Monday, 22 February 2016
Then after fourteen years I went up again to Jerusalem with Barnabas, and also took Titus with me. Galatians 2:1
Paul now mentions a period of “fourteen years” until he again “went up to Jerusalem.” There is great debate as to which starting period he is speaking of, his conversion or since his previous trip to Jerusalem. If from his conversion, he is stating that the period covers everything since verse 1:15. If from his last trip to Jerusalem, it is speaking of the details of verse 1:18.
Either way, Paul says that he “again” went up to Jerusalem. This indicates that something important transpired during this visit which occurred around 14-20 years after his conversion (the timing depends on how this verse and verse 1:18 are considered). In the interim, Paul had gone to Jerusalem (see Acts 11:29, 30 & Acts 12:25) on a mission trip for relief of the saints there during a famine. And yet, he doesn’t mention this. This is passed over then because it does not bear on what he is speaking of in this letter to the Galatians.
However, the trip to Jerusalem which he now refers to goes directly to the heart of the matter concerning the apostasy of those in Galatia. For this reason, he “went up” again to Jerusalem. As always, the noting of a trip to Jerusalem includes the idea of ascending. Regardless of the point on the compass, or the elevation from which one goes there, it is always considered a trip “up.” It is as if a throne in a court is being approached for a decision on a matter. Such is certainly the case here.
The record of this trip is found in Acts 15, and it is known as the Council in Jerusalem. A matter of great importance was to be settled there. Unfortunately, despite the obvious nature of the ruling, its edicts were ignored by those in Galatia, and they have continued to be ignored by the foolish since then. On this trip, Paul notes that he went with Barnabas. As a fellow apostle and a central figure in the earlier workings of the church, it was a logical choice.
Barnabas was a Jew and his presence filled an important point for those at the council to consider. He had participated in Paul’s evangelistic efforts and he was able to confirm the message which Paul preached among the Gentiles. But to ensure that the message was perfectly understood, Paul next notes that he “also took Titus” with him.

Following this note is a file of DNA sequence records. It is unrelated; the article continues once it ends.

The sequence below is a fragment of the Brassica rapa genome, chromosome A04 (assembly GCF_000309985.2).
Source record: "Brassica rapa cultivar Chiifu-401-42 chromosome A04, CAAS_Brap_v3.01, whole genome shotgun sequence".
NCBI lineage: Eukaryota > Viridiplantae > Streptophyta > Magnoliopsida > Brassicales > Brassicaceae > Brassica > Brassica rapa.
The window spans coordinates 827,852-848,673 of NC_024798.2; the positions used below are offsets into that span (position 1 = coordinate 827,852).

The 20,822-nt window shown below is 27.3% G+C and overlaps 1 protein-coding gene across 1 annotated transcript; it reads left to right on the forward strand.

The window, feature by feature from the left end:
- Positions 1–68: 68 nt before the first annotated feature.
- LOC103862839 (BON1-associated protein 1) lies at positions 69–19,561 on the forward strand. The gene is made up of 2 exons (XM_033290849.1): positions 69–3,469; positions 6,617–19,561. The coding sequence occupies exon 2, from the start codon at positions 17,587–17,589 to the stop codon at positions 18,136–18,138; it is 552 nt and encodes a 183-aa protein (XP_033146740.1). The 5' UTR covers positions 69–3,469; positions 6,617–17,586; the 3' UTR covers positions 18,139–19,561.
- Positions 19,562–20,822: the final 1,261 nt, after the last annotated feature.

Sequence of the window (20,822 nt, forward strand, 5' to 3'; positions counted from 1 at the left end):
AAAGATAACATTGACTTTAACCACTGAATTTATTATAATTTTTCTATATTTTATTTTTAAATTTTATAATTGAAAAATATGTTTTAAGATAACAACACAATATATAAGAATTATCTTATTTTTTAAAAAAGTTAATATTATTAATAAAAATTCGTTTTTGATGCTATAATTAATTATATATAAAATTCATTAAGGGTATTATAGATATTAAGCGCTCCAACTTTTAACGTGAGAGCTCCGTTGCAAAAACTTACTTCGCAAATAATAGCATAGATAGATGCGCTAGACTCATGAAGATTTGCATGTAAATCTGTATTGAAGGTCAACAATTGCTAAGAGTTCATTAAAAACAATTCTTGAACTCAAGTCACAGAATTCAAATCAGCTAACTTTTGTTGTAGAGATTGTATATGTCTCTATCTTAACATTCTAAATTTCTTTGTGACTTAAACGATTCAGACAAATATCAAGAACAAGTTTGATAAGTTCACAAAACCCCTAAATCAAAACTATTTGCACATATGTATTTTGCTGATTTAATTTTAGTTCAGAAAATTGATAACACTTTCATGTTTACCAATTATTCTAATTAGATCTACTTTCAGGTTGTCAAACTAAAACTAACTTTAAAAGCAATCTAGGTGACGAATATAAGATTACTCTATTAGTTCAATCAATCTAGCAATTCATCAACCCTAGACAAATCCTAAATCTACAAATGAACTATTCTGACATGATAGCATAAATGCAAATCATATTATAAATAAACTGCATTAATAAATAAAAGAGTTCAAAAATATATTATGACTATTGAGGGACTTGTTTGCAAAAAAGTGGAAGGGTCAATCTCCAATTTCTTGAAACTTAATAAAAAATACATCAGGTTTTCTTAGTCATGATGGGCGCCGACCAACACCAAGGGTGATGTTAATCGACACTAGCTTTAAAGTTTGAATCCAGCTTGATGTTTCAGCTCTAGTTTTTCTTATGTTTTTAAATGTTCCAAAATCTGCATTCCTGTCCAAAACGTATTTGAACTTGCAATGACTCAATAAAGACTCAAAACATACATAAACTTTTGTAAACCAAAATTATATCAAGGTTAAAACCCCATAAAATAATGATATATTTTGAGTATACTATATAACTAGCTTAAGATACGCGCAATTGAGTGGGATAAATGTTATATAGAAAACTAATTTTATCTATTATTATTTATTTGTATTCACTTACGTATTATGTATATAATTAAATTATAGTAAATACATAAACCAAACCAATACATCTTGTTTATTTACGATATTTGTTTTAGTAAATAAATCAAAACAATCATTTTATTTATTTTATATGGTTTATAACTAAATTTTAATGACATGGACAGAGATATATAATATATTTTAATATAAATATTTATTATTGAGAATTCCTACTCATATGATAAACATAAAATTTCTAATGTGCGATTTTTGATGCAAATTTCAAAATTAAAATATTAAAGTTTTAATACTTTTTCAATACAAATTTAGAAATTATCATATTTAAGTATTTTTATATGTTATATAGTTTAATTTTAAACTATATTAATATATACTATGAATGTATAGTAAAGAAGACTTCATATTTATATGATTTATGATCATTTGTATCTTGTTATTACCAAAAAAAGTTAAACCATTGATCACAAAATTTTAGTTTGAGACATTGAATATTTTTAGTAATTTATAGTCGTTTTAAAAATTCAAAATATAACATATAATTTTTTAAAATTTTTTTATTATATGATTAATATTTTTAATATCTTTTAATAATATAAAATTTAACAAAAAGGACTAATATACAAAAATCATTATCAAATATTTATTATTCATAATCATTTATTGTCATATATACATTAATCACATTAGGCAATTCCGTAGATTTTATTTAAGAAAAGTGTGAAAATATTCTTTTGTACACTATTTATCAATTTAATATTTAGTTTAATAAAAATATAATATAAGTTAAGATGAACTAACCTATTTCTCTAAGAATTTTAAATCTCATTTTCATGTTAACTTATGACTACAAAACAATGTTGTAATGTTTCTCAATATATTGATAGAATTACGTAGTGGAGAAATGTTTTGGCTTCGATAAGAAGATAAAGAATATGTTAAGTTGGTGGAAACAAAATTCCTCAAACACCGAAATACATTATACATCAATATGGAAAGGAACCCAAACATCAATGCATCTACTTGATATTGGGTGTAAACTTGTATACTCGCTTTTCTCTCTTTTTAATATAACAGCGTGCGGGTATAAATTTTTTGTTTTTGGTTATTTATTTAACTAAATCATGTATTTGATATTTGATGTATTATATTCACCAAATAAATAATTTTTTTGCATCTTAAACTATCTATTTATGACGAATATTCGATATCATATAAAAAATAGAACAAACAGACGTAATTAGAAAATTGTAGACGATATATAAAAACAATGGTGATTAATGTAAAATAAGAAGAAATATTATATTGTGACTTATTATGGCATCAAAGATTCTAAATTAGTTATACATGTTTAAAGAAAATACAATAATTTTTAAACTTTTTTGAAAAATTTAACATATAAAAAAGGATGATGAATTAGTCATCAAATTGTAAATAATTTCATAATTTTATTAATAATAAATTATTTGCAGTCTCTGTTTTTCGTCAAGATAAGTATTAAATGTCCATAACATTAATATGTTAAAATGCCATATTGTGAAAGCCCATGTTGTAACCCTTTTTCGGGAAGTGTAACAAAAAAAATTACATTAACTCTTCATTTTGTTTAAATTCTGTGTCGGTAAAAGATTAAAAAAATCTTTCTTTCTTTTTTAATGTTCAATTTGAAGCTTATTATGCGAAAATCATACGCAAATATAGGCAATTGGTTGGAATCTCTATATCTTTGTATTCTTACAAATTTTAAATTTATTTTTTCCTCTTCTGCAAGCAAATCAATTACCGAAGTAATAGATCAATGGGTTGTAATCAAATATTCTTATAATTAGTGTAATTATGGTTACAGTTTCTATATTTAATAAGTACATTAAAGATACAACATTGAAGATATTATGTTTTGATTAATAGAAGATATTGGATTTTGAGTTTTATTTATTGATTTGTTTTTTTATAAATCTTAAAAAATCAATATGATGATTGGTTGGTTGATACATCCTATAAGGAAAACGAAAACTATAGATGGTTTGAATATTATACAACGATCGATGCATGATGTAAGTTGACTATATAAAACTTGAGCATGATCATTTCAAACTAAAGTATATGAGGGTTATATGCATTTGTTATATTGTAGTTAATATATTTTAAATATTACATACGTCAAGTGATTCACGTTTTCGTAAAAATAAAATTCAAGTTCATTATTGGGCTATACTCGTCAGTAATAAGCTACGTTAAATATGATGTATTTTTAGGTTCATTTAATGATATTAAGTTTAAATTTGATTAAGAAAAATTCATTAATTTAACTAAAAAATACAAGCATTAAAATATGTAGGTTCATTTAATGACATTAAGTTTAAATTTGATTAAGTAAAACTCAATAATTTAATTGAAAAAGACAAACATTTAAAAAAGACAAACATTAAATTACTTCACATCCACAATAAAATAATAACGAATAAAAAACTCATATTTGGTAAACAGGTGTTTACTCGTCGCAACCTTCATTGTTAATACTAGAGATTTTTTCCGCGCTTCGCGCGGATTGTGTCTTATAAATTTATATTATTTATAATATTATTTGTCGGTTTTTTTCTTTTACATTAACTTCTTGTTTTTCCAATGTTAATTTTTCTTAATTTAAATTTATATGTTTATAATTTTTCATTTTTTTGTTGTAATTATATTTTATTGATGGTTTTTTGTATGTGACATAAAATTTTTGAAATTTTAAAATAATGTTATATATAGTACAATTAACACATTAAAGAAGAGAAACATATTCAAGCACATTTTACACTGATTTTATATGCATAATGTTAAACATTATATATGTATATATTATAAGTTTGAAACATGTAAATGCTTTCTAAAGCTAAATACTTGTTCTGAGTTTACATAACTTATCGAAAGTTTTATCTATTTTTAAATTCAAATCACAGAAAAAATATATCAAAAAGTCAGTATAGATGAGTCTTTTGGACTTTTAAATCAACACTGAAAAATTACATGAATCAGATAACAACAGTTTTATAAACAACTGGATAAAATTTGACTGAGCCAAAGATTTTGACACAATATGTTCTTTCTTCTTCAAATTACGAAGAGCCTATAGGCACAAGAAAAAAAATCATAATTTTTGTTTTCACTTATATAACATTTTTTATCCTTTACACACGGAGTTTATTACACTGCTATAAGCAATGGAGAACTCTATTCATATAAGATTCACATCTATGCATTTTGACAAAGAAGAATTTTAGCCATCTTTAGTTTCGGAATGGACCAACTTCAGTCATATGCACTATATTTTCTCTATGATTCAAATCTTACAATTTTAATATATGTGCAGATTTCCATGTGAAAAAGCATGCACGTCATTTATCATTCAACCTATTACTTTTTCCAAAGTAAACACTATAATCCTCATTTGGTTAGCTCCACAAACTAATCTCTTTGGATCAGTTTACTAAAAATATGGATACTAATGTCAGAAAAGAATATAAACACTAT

The reason for bringing Titus along is to confirm the gospel message which Paul preached elsewhere. It will be explained precisely in the coming verses. Titus is not specifically mentioned as having gone with Paul in Acts 15, but the account does say “that Paul and Barnabas and certain others of them” went up to Jerusalem. Titus would be among the “certain others” and his importance in having gone will now be seen in this epistle to the Galatians.
Life application: Bible study is hard work. Sometimes, piecing together a timeline of the events of what occurs seems like a lot of hard work with no set gain to be realized. However, this is not the case. The Bible rewards those who diligently seek the Lord through it. Our doctrine is only as good as our willingness to pursue what is sound. Picking and choosing what we will believe based on random verses will inevitably lead to faulty doctrine, but it is so much easier than diligently studying the word. However, easy is only rewarding in the short term. In the long run, having right doctrine will receive eternal rewards.
Lord God, it sure is nice to go to church on Sunday, hear an easy message about how to run our lives, and then have the rest of the week to use for “more important” things. And deep studies of Your word can wear us out mentally and take up limited time. But this is where wisdom is to be found! And so, help us to be willing to devote our time and energy to a deeper understanding of Your word, and in a right application of it. Help our doctrine to be pure and our hearts undefiled towards You. Forget easy! Help us to stretch ourselves as we draw near to You with right doctrine. Amen.